Like HowStuffWorks on Facebook!

How Cuban Traditions Work

Cuban Culture and Customs
Classic cars like these are commonplace in Cuba.
Classic cars like these are commonplace in Cuba.

After centuries of Spanish domination and a stint as the Western playground of the rich and infamous, the impact of the political and social revolution of 1959 helped create a Cuba intent on finding an independent identity.

Castilian Spanish is still the official and overwhelmingly predominant language in Cuba, but the strong Christian influences found elsewhere in South American are less powerful here. In 1969, Fidel Castro had Christmas stricken from the official calendar, and it didn't resurface until Pope John Paul II visited the island in 1996. Many Spanish and American cultural traditions suffered a similar fate, either falling out of favor officially or as a result of pervasive social pressure [source: Hispanic Culture Online].

Remnants of the past still manage to linger, though. Headwear is one example: Panama hats and Spanish sombreros are popular head gear, but so are baseball caps (baseball, the great American pastime, is still a hugely popular sport in Cuba).

Socialism has ushered in changes for the better, too, particularly in the areas of literacy, education and healthcare. According to the 1999 Human Development Index (HDI), which evaluates longevity, knowledge and standard of living in countries around the globe, Cuba's adult literacy rate is 95.9 percent, and life expectancy at birth is 75.7 years. Both of these favorable factors helped place Cuba 58th on the list of 174 countries surveyed [source: PBS].

At least half the doctors in Cuba are women, and women constitute a substantial portion of the workforce. Daycare is free and birth control is widely available, as are legal abortions for any woman over the age of 16 [source: Every Culture].

The shortages and rationing in Cuba that followed the collapse of the Soviet Union in 1991 resulted in changes in the laws governing foreign ownership of Cuban businesses. That and a loosening of the limitations on free enterprise have led to a growth in tourism on the island and a resurgence of native crafts and family farms.

Beyond the statistics, you can learn a lot about a country from its holidays. Let's take a look at a list of Cuba's popular celebrations. Birthdays and weddings are big family celebrations, of course, and the following holidays and festivals are also big island events.

Official and Semi-Official Cuban Holidays:

  • Jan. 1 - Liberation Day (victory in the 1959 Castro led revolution against Fulgencio Batista)
  • Jan. 28 - Birthday of Jose Marti (Cuban national hero and the father of Cuban independence)
  • Feb. 24 - 1895 War of Independence anniversary
  • March 8 - International Women's Day (a celebration of the social, economic and political triumphs of women)
  • April 19 - Anniversary of The Bay of Pigs (a Cuban 4th of July)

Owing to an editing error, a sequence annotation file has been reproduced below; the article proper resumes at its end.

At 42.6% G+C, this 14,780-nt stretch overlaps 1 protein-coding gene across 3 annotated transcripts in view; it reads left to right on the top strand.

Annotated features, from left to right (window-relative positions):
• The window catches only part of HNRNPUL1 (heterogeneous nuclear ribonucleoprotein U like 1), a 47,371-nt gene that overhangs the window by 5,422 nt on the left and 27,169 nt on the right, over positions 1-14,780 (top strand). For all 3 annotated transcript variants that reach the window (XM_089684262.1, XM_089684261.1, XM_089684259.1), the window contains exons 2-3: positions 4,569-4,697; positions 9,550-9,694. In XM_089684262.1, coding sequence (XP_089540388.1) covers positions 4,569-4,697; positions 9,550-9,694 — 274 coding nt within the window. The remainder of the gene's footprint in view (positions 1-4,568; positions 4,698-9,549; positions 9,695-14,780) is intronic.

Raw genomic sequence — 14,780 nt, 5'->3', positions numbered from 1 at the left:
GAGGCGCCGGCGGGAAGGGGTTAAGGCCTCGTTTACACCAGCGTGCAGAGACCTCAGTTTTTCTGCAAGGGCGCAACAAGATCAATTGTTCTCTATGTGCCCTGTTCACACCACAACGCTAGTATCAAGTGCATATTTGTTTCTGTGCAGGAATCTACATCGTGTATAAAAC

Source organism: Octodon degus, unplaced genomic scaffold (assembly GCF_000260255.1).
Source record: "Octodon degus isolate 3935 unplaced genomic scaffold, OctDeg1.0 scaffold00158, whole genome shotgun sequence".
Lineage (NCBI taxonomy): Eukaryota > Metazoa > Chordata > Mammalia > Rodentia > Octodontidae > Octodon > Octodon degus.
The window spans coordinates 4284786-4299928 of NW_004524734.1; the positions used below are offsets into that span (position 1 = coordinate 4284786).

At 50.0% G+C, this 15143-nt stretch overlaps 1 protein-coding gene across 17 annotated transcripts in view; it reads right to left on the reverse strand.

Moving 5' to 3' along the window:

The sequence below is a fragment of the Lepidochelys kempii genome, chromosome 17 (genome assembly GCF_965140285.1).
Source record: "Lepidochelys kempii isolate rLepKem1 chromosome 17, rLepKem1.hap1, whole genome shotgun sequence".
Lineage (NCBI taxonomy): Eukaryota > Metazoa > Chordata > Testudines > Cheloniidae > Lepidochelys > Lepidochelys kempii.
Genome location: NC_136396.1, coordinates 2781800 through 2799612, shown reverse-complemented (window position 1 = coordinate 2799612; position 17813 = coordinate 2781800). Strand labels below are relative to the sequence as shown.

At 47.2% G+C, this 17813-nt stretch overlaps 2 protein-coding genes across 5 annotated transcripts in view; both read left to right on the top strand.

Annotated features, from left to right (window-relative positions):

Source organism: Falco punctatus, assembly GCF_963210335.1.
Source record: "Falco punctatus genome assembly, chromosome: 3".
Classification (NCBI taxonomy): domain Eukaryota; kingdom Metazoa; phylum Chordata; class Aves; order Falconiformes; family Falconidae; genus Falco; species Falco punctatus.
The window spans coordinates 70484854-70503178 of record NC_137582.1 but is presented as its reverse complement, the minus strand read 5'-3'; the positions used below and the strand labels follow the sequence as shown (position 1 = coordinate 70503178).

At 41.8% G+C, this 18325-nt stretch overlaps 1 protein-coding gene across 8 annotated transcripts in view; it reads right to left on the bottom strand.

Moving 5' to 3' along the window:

• May 1 - Labor Day
  • July 26 - Day of National Rebelliousness (Revolution Day)
  • July 30 - Day of the Martyrs of the Revolution
  • Oct. 10 - 1868 War of Independence anniversary
  • Oct. 28 - Anniversary of the death of Che Guevara (Argentine Marxist revolutionary, 1928 - 1967)
  • Dec. 7 - Anniversary of the death of Antonio Maceo (Cuban leader and statesman, 1845 - 1896)
  • Dec. 25 - Christmas Day

Now let's explore a few fun and unexpected facts about Cuba:

  • Cuba has two state-run television stations.
  • The area codes across Cuba are one and two digits long.
  • Cuba has a large black and mixed-race population, and the many African cultural influences in Cuba are referred to as Afro-Cuban.
  • In Cuba, cigars are called puros or habanos. The official cigar company of Cuba, Habanos S.A., markets all the premium cigar brands for the island [source: Habanos].
  • Cuba has a world renowned ballet company called the Ballet Nacional De Cuba (the Cuban national ballet).
  • Residents of Cuba often refer to their country as El Cocodrilo, because the island is shaped somewhat like a crocodile (if you squint).
  • Topless sunbathing is not allowed in Cuba.
  • Cuba is in the Eastern Standard (GMT-5) time zone.
  • Although agriculture (sugarcane, tobacco and coffee) constitutes a significant portion of the Cuban economy, three-quarters of the population live in urban areas.
  • Cuba's national flower is the Butterfly Jasmine (Hedychium Coronarium Koenig). known as La Mariposa, and the national bird is the elegant red-breasted Trogon (Priotelus temnurus) or El Tocororo.
  • Dominos is the most popular game in Cuba.
  • After the 1959 revolution, the correct form of polite address shifted from senor (sir) or senora (madam), to companero (comrade, masculine) or companera (comrade, feminine) [source: Sainsbury].
  • Cuba's coolest month is January, and its warmest month is typically July.
  • Cuban weddings are civil rather than religious ceremonies.

More to Explore